A harsh reality

Eight decades after the Muslims launched the freedom movement, a harsh reality has yet to dawn on the leadership. Wooing the non-Muslims to join the freedom struggle continues unabated. What a waste of time it has been? History is witness to the fact that non-Muslims always stayed away from the struggle.  Sher-e-Kashmir could woo a few of them and most of them who came forward had leftist tendencies.  And, all of them left Sheikh one by one.



The process of rechristening Muslim Conference (MC) started in 1933. The annual session of the organization was held at Mirpur (now in Pakistan-administered Kashmir) on September 15-17. Several resolutions were passed on the concluding day of the session.  One of the resolutions sought participation of non-Muslims in the freedom struggle. The resolution was, by and large, welcomed by the members. However, some members described it a conspiracy against Muslim unity. The resolution also evoked reaction from Dr Sir Muhammad Iqbal. The great poet in his letter (dated October 12, 1933) urged Sheikh Muhammad Abdullah to ensure unity of Muslims without fail.

The conversion process was formally launched during the sixth annual session of the MC held on March 25-27, 1938 at Jammu.  In his presidential address, Sheikh Abdullah stressed the need for `responsible government.’ Several resolutions were passed. It was decided to change the name of the organization to ensure participation of non-Muslims in the struggle.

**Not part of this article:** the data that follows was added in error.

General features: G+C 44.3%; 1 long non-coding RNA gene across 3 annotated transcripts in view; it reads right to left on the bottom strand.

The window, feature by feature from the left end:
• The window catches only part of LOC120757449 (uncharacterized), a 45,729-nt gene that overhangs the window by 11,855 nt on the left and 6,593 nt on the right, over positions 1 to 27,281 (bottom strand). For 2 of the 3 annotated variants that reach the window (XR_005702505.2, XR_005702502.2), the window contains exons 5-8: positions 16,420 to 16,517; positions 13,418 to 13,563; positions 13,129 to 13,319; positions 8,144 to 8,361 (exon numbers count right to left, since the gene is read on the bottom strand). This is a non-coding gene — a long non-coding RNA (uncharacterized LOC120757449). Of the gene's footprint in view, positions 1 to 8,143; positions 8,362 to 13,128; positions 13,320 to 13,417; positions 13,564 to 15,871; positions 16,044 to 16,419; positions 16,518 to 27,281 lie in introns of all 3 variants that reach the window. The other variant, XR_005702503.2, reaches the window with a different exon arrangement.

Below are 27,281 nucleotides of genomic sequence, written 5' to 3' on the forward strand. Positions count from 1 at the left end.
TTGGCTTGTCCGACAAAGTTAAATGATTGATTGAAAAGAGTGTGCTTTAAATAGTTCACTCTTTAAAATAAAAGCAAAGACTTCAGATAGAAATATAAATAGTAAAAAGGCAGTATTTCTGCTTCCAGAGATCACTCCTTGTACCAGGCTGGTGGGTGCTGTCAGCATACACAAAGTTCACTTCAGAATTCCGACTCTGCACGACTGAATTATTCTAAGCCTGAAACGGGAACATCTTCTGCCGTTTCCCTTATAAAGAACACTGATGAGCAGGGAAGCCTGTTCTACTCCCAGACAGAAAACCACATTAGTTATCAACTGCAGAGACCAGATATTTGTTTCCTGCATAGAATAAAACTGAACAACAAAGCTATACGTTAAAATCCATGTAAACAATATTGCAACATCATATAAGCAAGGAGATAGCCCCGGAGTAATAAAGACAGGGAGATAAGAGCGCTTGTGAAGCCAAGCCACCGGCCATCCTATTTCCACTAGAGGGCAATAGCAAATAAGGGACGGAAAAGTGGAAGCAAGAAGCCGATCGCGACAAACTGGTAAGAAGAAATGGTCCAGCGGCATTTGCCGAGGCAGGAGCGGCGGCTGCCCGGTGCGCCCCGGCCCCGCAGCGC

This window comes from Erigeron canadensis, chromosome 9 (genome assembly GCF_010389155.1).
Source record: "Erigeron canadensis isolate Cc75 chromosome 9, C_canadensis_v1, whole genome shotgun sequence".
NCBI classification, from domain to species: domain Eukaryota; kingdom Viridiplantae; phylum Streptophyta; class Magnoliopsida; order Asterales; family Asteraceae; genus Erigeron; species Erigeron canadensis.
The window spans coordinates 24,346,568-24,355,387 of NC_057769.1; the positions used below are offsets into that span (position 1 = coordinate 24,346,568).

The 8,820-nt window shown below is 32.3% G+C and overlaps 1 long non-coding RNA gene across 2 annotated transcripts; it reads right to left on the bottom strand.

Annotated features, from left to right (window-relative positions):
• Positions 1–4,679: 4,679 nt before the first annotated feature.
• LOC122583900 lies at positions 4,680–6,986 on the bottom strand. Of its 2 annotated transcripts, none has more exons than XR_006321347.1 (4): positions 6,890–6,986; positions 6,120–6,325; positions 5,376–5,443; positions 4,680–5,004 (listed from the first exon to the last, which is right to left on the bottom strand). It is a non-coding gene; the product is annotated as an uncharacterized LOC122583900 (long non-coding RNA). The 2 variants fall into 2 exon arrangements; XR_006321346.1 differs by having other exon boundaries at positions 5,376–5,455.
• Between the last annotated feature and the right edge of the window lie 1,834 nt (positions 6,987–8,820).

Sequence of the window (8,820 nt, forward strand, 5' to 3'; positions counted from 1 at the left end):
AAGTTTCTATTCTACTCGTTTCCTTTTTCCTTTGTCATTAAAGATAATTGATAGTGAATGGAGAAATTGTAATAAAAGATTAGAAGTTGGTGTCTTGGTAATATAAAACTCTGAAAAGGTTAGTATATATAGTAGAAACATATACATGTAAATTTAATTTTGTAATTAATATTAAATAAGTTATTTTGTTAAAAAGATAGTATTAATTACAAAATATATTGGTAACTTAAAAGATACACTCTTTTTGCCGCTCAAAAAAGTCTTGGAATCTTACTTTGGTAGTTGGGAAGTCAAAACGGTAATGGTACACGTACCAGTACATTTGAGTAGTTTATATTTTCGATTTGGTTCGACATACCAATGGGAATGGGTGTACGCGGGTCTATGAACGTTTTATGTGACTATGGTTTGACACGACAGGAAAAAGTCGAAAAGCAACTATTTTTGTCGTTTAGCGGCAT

A meeting was held at Srinagar. Muhammad Umar Bhat suggested creation of a new organization `National Congress’. However, this was severely opposed. But Bhat created the National Congress and some people including Raghunath Vaishnavi, Seth Kishori Lal, Madan Lal, Ved Prakash and Ali Muhammad Bhat joined it.

On June 24, 1938 a special meeting of the working committee of MC was held at Srinagar. Most of the members severely opposed creation of National Conference (NC). Moulvi Abdullah Vakil accused Sheikh Abdullah of a sell-out.  Editor of Pasbaan, Syed Meraj-ud-Din Ahmad said: “The oath taken by Sheikh Abdullah, Dr Peshan, Ram Nath Shastri, Jia Lal Kilam and Kashap Bandhu to break the MC has been fulfilled.”

Well-known leader from Jammu Chowdhary Ghulam Abbas severely criticized the move. He said: “NC will become a mistress of Indian National Congress.” Sheikh Abdullah listened patiently but rejected the apprehensions of the members as unfounded. Finally Abbas consented to the conversion on the following conditions: